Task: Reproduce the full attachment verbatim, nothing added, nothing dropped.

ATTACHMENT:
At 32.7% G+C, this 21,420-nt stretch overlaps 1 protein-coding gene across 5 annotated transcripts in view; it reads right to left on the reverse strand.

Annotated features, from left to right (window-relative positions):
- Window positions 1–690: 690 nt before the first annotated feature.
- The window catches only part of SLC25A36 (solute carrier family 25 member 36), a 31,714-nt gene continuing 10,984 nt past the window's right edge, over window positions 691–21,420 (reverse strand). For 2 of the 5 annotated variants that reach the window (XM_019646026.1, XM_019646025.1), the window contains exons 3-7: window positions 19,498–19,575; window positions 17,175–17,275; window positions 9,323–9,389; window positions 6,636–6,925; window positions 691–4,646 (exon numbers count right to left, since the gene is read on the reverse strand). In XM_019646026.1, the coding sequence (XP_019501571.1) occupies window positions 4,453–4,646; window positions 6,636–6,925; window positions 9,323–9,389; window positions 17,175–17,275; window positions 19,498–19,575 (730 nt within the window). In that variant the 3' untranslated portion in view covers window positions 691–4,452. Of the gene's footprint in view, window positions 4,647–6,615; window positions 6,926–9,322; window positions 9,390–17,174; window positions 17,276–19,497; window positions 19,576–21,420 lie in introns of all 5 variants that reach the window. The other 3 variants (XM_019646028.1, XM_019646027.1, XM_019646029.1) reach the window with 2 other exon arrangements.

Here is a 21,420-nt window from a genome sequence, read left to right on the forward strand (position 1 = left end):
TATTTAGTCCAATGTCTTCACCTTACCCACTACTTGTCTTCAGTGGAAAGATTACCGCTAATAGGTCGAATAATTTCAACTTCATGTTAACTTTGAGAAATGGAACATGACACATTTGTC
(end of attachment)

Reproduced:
At 32.7% G+C, this 21,420-nt stretch overlaps 1 protein-coding gene across 5 annotated transcripts in view; it reads right to left on the reverse strand.

Annotated features, from left to right (window-relative positions):
- Window positions 1–690: 690 nt before the first annotated feature.
- The window catches only part of SLC25A36 (solute carrier family 25 member 36), a 31,714-nt gene continuing 10,984 nt past the window's right edge, over window positions 691–21,420 (reverse strand). For 2 of the 5 annotated variants that reach the window (XM_019646026.1, XM_019646025.1), the window contains exons 3-7: window positions 19,498–19,575; window positions 17,175–17,275; window positions 9,323–9,389; window positions 6,636–6,925; window positions 691–4,646 (exon numbers count right to left, since the gene is read on the reverse strand). In XM_019646026.1, the coding sequence (XP_019501571.1) occupies window positions 4,453–4,646; window positions 6,636–6,925; window positions 9,323–9,389; window positions 17,175–17,275; window positions 19,498–19,575 (730 nt within the window). In that variant the 3' untranslated portion in view covers window positions 691–4,452. Of the gene's footprint in view, window positions 4,647–6,615; window positions 6,926–9,322; window positions 9,390–17,174; window positions 17,276–19,497; window positions 19,576–21,420 lie in introns of all 5 variants that reach the window. The other 3 variants (XM_019646028.1, XM_019646027.1, XM_019646029.1) reach the window with 2 other exon arrangements.

Here is a 21,420-nt window from a genome sequence, read left to right on the forward strand (position 1 = left end):
TATTTAGTCCAATGTCTTCACCTTACCCACTACTTGTCTTCAGTGGAAAGATTACCGCTAATAGGTCGAATAATTTCAACTTCATGTTAACTTTGAGAAATGGAACATGACACATTTGTC